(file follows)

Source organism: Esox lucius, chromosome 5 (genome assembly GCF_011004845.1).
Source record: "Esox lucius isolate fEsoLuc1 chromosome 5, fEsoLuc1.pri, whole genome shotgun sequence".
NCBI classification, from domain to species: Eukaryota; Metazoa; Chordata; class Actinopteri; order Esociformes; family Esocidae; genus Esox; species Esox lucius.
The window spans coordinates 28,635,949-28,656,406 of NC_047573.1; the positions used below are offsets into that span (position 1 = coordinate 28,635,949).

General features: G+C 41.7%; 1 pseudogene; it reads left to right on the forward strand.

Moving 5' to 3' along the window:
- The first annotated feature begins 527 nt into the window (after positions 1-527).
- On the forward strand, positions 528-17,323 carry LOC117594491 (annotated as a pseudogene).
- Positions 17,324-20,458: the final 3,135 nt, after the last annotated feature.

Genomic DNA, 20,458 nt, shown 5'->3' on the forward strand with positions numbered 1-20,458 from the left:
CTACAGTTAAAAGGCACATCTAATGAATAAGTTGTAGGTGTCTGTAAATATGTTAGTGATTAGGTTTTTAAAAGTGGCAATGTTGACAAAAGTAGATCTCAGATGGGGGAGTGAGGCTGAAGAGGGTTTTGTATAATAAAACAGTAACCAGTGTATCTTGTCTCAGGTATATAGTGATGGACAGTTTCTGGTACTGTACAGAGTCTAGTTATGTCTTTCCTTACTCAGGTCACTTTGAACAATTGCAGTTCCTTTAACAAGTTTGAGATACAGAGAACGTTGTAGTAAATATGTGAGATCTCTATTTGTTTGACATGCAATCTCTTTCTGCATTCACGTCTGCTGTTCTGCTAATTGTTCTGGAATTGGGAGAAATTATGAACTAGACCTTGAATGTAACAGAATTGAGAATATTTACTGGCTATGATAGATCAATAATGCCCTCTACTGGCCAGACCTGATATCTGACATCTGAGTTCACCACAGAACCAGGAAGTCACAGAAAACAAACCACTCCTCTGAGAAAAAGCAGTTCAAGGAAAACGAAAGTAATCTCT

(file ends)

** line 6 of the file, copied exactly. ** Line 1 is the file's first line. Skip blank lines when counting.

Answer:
Moving 5' to 3' along the window: